Late in the film there’s a ludicrous, emotional scene between Franco’s character, an American news personality-jackass, and North Korean dictator Kim Jong-un (Randall Park), that reminds us what Franco can do when he gets serious and subtle. His palpable sorrow almost makes the weak East-West jokes pop. Early in the film, and for much of it, he is simply trying too hard. Imagine James Dean aiming for Will Ferrell speed and pitch. In Franco’s relentless hyperactivity I sense immense fear, of not supplying enough energy to this gargantuan film, of not giving Rogen enough to volley back. It’s as misguided as Leonardo DiCaprio’s yelping lizard in “The Wolf of Wall Street.”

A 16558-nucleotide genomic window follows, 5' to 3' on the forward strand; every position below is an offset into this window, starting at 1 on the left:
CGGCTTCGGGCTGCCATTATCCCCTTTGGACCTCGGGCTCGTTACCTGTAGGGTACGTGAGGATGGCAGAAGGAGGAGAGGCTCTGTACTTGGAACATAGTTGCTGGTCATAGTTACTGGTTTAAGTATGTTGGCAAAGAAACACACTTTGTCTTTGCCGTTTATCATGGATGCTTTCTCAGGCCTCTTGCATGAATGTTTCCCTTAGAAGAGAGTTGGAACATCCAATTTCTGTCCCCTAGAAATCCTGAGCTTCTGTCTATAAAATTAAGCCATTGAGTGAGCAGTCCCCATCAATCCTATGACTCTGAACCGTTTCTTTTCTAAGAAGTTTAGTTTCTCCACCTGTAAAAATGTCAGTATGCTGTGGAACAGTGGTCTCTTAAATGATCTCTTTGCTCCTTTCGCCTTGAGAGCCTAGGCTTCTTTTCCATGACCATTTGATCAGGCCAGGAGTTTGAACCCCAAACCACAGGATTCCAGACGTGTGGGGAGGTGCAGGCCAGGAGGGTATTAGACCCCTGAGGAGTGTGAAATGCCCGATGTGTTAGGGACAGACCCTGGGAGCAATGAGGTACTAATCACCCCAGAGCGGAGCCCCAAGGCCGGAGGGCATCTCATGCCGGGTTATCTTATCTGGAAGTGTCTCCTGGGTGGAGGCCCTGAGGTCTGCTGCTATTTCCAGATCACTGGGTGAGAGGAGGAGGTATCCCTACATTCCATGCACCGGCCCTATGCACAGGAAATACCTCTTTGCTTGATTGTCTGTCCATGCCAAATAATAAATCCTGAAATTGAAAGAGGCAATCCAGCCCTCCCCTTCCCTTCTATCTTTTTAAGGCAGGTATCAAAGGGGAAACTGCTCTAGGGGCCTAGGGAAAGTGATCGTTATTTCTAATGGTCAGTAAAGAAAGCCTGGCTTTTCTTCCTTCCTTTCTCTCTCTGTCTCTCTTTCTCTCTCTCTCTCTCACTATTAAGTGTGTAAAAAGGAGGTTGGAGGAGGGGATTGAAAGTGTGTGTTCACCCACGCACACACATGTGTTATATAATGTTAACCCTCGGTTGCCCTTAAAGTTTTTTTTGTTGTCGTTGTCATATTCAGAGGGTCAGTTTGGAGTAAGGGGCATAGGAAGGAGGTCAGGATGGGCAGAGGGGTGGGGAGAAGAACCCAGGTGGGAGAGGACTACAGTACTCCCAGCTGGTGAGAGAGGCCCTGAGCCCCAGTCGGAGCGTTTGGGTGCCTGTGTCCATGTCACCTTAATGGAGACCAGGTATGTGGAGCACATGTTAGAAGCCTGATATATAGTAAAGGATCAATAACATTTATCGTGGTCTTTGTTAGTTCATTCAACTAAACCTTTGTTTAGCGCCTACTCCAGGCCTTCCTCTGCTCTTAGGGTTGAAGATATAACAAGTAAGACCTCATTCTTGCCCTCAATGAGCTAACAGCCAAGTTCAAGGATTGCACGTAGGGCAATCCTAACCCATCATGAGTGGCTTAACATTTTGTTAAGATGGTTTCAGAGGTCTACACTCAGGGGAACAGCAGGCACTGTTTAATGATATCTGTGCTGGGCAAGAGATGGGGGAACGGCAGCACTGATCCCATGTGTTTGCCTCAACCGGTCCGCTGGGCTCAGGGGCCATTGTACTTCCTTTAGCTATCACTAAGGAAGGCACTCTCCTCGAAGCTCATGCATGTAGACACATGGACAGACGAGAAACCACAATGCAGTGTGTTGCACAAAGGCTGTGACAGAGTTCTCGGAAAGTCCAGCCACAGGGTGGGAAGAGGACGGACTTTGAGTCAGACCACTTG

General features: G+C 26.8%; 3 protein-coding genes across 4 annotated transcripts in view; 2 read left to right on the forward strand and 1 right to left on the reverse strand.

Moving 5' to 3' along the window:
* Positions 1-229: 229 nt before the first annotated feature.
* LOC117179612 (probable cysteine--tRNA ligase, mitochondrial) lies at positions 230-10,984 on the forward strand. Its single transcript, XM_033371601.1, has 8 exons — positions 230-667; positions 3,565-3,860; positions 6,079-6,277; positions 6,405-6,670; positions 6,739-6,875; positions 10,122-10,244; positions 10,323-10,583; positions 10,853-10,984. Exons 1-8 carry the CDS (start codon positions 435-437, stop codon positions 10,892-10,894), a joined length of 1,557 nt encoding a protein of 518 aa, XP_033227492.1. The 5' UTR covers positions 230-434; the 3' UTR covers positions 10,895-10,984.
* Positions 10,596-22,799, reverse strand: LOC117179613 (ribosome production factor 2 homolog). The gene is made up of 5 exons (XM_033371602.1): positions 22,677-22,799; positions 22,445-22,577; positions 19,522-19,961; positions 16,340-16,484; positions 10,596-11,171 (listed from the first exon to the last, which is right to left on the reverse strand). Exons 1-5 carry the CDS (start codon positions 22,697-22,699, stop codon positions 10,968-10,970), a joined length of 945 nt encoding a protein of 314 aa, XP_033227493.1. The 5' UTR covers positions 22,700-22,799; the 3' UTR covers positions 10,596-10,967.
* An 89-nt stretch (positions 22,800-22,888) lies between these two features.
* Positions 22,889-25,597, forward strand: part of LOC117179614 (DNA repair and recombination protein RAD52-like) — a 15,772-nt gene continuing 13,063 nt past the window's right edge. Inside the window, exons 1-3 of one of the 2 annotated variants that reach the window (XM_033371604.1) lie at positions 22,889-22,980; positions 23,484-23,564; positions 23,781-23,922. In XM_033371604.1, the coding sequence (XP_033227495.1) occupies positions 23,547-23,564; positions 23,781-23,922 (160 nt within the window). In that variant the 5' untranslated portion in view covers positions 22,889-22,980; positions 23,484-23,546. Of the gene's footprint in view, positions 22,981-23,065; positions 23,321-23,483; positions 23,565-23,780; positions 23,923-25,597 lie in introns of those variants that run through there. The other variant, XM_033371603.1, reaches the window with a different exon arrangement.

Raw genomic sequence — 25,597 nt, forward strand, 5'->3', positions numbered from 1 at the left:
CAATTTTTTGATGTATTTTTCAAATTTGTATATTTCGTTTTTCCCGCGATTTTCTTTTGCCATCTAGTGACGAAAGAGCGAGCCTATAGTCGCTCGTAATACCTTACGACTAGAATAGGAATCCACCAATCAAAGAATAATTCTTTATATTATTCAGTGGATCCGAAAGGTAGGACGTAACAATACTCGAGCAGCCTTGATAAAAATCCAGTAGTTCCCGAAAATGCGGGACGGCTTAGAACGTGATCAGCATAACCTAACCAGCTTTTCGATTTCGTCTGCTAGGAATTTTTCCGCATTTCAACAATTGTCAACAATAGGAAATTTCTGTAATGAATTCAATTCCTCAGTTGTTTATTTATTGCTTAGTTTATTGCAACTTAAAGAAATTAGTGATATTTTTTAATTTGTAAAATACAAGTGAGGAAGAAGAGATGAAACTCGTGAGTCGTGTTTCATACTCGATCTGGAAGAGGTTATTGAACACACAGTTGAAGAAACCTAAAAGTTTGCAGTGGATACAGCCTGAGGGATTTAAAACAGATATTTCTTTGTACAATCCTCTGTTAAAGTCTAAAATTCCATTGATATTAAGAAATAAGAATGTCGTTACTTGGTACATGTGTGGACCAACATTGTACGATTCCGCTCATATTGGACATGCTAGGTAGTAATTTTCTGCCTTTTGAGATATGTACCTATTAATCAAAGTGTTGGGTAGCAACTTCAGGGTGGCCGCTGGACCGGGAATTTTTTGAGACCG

Seth Rogen, on the other hand, hangs out. The credits list him as a co-director and producer, but he wears none of the presumable stress of those duties in his performance. His naturalness serves the chatterbox dialogue a lot better than Franco’s general muppet approach.